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New pension specialist requirements to be met by 2020

The Financial Conduct Authority (FCA) has published new rules aimed at improving the advice people receive when considering transferring their pension.

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The FCA also sought views on whether to intervene in charging structures
The FCA also sought views on whether to intervene in charging structures

The FCA has confirmed it is taking forward most of the proposals put forward for consultation in March 2018, which mainly related to transfers from defined benefit (DB) to defined contribution (DC) pension schemes.

 

The regulator said this consultation proposed further changes to its rules and guidance on advising on transferring from safeguarded benefit schemes (where there is some form of guarantee or promise about the rate of secure pension income that the member will receive, or will have an option to receive).

 

The changes include a requirement for all pension transfer specialists to hold a specific qualification for providing advice on investments by October 2020, enabling advisers to identify whether a proposed pension scheme and investment solution is consistent with the client’s needs and objectives.

 

The FCA also expects advisers to consider their client’s attitude to, and understanding of, the risks of giving up safeguarded benefits for flexible benefits. It said these new rules should improve the advice that people get when considering transferring their pension, including as a result of the pension freedoms.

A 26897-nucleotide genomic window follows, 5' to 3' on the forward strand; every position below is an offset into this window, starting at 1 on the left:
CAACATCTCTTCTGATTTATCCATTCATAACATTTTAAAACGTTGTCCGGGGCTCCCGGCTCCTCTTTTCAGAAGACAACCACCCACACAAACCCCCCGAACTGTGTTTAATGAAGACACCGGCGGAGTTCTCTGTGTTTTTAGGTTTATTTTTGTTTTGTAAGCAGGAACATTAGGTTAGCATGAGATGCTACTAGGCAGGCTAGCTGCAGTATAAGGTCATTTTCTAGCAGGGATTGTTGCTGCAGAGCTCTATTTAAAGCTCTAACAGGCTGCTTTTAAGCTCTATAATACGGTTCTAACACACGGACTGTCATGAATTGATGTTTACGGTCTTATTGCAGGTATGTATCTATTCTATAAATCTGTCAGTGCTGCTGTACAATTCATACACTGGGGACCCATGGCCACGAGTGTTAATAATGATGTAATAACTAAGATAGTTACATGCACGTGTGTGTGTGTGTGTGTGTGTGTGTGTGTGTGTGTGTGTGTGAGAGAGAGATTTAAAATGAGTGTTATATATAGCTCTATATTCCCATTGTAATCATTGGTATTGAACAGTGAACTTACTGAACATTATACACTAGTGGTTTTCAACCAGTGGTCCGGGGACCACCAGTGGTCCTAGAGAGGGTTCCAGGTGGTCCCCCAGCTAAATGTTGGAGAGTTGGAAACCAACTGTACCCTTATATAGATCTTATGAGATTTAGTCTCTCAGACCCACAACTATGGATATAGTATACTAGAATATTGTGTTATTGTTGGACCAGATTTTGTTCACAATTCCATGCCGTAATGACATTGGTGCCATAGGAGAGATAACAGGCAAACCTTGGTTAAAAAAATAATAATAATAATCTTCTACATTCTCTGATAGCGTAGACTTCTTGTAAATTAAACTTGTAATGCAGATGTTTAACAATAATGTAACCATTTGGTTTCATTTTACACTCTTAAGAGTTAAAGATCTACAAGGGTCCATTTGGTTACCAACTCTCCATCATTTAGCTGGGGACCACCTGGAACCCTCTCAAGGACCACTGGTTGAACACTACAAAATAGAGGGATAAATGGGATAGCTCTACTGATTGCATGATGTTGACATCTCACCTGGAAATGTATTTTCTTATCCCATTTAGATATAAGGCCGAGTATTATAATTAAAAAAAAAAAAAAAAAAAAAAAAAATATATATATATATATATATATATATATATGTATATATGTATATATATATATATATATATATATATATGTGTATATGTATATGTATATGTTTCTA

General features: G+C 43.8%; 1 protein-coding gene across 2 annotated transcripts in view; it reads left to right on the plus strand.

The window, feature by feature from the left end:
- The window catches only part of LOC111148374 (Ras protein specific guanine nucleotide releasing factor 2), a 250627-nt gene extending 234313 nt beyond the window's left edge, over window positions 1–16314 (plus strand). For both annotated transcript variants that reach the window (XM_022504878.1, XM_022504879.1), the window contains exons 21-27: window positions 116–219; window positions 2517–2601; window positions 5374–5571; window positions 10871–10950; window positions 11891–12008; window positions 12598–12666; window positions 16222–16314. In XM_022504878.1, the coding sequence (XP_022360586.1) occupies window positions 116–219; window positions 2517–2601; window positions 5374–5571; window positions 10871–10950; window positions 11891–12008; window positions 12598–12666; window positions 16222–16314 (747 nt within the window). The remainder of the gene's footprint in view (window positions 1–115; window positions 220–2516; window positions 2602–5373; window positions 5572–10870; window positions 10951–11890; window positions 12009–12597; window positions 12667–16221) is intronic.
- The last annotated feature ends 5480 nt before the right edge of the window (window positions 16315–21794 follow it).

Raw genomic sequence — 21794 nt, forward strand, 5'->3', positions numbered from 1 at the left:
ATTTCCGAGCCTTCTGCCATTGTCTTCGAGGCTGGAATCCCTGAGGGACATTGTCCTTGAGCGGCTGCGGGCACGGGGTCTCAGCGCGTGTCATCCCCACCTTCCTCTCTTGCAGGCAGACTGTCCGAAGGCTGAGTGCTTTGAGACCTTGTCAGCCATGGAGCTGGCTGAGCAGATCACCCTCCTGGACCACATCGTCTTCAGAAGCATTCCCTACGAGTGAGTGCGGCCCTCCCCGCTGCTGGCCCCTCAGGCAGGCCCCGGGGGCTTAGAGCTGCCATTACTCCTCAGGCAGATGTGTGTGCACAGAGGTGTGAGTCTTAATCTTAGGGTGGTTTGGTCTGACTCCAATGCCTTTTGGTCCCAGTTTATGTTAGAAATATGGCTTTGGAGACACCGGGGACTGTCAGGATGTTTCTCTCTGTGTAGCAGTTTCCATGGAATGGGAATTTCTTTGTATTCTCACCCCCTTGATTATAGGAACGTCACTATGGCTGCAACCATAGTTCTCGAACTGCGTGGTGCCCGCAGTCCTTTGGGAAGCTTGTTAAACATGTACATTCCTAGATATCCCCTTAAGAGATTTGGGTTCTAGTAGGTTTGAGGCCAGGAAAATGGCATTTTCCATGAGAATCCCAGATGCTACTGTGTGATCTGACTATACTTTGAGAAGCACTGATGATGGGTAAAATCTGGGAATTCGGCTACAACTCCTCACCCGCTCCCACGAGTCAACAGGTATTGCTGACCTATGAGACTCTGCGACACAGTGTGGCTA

As part of the consultation, the FCA also sought views on whether to intervene in charging structures. This could include banning contingent charging, which is when a fee for advice is only paid when a transfer goes ahead. It also asked about the impact on access to advice due to restrictions on charging models.

 

Contingent charging is a complex area and the responses to the FCA’s consultation confirm its initial analysis that the evidence it has seen does not show that contingent charging is the main driver of poor outcomes for customers. The FCA’s supervisory work to date has also identified a number of other causes of poor advice and it will carry out further work on the quality of advice.

 

Christopher Woolard, FCA’s executive director of strategy and competition, said: “We expect our interventions to improve the quality of advice which will help to reduce the number of complaints against advisory firms. We will measure consumer outcomes through our supervisory work.”

 

“Any changes to our rules on contingent charging could have implications for the supply of advice. Because of the significance of this issue to all stakeholders in the market, we will carry out further analysis and consult on new interventions if appropriate in the first half of next year.”

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